US State & Local Government Facts
There is a reason why each U.S. state government has certain powers different from the federal government.
The reason is to prevent the federal government from becoming too powerful and becoming a dictatorship and violating the rights of American citizens.
There are three branches of the U.S. Federal Government and three branches of each state’s government. They are legislative, executive, and judicial.
Powers within the legislative are determined by the U.S. Congress, the executive by the President of the U.S., and the judicial by the Federal Courts.
Within the state governments here are hundreds of agencies, commissions, and departments that handle certain responsibilities, such as state laws, law enforcement, courts, fire protection, health and safety laws, state taxes, and handling state and federal elections.
The federal government is responsible for agencies that deal with Immigration, the U.S. space program, forest protection, oceans, the military branches, trade, foreign affairs, intelligence, federal taxes, etc.
The Federal Government of the United States Legislature branch is made up of state legislatures, which consist of two chambers (except for Nebraska which has only one chamber) – the Upper House called the Senate, and the Lower House, most often called the House of Representatives.
Each U.S. state has the authority to make laws within its borders. By the authority of the U.S. Constitution, each state government has legislative, executive, and judicial authority.
Each state conducts state and local elections so that the citizens of that state or district have a say in who represents them.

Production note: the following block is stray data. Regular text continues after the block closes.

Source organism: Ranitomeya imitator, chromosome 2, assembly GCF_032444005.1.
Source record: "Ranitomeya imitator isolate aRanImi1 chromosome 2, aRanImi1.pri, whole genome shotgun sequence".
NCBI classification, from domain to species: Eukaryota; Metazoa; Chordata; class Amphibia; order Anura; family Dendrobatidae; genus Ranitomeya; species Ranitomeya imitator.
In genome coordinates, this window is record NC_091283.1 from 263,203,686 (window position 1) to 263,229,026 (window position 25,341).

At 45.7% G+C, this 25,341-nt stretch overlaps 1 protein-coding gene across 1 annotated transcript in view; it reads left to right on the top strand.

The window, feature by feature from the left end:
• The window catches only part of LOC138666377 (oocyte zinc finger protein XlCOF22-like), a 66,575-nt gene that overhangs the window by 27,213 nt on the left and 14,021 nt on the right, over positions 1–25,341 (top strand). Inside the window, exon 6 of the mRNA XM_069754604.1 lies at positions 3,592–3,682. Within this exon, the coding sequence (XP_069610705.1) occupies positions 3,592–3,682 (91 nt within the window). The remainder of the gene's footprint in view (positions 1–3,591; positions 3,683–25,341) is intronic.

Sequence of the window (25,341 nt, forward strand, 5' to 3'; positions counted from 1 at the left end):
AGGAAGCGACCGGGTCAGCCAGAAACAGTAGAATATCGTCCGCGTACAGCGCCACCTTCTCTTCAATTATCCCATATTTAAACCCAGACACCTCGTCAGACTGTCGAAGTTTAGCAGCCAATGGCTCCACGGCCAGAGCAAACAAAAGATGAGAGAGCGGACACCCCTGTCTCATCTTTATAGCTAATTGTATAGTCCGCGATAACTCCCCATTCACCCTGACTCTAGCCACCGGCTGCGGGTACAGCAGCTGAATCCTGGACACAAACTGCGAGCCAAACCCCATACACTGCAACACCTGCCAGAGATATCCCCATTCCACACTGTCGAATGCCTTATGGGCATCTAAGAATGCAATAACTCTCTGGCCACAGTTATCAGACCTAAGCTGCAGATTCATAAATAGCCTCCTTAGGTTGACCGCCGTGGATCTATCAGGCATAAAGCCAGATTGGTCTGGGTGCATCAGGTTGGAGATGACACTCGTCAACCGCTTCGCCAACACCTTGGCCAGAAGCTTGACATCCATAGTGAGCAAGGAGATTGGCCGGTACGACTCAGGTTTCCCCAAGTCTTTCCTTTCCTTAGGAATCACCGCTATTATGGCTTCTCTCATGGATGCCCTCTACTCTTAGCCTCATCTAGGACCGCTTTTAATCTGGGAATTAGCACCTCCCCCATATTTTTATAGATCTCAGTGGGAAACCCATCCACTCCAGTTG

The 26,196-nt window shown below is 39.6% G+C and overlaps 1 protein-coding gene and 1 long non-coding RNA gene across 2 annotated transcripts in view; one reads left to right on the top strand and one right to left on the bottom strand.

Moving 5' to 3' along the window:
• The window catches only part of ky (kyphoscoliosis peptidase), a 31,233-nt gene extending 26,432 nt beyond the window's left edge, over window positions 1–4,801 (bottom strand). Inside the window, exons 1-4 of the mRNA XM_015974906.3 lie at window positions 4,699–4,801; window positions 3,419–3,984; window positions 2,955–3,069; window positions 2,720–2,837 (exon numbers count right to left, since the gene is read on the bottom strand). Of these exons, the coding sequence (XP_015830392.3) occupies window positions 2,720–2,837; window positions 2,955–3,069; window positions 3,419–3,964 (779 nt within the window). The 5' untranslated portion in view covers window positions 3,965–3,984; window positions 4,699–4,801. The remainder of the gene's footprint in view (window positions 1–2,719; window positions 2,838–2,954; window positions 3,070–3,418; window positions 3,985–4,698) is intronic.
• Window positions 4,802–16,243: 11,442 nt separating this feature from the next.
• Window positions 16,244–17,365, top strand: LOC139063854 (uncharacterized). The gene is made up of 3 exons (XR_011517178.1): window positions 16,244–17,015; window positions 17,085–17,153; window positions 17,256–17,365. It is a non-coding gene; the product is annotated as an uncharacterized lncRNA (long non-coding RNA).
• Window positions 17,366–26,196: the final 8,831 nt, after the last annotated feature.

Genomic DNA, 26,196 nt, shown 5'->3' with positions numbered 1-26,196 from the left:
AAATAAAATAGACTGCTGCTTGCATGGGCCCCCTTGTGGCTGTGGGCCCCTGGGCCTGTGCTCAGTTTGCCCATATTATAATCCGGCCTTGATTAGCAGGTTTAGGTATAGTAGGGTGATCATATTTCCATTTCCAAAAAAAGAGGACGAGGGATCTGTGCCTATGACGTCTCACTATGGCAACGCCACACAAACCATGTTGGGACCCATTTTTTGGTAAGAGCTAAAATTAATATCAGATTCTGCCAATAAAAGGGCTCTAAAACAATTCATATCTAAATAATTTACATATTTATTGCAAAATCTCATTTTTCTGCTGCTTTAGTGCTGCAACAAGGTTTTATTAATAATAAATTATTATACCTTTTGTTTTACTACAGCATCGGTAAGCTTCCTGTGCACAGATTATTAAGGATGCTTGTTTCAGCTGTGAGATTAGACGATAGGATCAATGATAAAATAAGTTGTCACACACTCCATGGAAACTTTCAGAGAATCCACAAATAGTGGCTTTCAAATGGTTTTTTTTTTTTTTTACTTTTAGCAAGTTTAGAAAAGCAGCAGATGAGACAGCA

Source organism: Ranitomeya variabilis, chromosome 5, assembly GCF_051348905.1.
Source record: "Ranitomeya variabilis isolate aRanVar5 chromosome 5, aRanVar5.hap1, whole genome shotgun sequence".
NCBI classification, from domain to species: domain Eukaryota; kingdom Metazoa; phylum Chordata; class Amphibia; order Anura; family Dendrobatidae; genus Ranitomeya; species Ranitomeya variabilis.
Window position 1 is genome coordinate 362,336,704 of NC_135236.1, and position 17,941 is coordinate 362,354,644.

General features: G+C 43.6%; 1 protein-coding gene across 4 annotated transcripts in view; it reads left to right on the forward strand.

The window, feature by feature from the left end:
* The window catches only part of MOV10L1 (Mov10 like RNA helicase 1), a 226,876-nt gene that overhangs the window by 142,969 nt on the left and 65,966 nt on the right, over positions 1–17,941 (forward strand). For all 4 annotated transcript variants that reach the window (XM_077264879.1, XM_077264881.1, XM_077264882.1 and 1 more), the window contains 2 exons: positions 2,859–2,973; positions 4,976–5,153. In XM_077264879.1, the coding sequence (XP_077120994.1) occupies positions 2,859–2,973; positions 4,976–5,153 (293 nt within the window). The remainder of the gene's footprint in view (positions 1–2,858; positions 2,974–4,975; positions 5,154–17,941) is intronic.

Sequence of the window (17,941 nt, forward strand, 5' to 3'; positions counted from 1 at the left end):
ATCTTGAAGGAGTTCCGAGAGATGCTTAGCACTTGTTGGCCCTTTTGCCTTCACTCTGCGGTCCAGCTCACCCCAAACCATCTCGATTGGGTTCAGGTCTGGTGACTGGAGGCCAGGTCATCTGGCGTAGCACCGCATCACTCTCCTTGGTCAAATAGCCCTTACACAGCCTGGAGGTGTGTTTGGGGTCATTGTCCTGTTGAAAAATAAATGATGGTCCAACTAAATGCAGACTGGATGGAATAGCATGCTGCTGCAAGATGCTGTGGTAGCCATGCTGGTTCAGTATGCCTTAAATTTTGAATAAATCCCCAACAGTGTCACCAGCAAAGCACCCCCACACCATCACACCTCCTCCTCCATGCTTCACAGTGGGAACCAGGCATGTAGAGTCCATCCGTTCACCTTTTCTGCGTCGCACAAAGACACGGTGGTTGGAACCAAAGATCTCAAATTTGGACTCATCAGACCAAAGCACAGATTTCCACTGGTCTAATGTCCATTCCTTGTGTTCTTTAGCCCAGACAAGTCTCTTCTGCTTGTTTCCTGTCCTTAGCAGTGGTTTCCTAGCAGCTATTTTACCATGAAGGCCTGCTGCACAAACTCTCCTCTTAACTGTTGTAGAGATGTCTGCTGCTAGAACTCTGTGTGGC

Those who are elected are not elected for life but have a determined term of office so that they can be replaced if the citizens deem it necessary.
The citizens of the United States have the right to vote on the person they wish to represent them in the House of Representatives and the Senate.
Each state and local government is responsible for administering the Federal Election as well as state and district elections and ensure the voting is honestly run.
Upper House or Senate
Before 1964, state senators were elected from districts that did not have equal populations so that states with huge populations had more senators elected.
This caused small states and rural areas to be underrepresented in the federal government. In 1964, the U.S. Supreme Court ruled that state senators must be elected from districts with nearly equal populations.
Lower House or House of Representatives
Some states call their House of Representatives by other names, such as House of Delegates (Maryland, Virginia, and West Virginia), Legislature, General Assembly (New Jersey), State Assembly (California and Wisconsin), Assembly (Nevada and New York) Legislative Assembly, or General Court.
Whatever the state calls it, it is still the House of Representatives.
This branch of the government of every state is headed by an elected Governor.
Others in the Executive are the Lieutenant Governor, the Attorney General, the Secretary of State, Auditors, the Treasurer, the Commissioner of Agriculture, the Superintendent of Education, and the Commissioner of Insurance.
This branch is usually called the Supreme Court. Here judges hear appeals from the lower state courts or trial-level courts.
How the Supreme Court is structured is set by the constitution or legislature of each state. The Supreme Court has the last word on state laws.
The decisions of the Supreme Court can only be overturned by the U.S. Federal Supreme Court.
Why have state governments been given certain powers?
What are the three branches of the federal and state governments?
What authority has given each U.S. state the power to make laws within its borders?
What is the usual name given to the Upper and Lower Houses of state and federal governments?
What court can overturn the states’ Supreme Court decisions?
The states have been given certain powers to make sure the Federal Government does not turn into a dictatorship.
Three branches of the federal and state governments are the legislative, executive, and judicial.
The U.S. Constitution has given each state the power to make laws within its borders.
The Upper House is usually called the Senate and the Lower House is usually called the House of Representatives.
Only the U.S. Federal Supreme Court can overturn decisions of states’ Supreme Court rulings.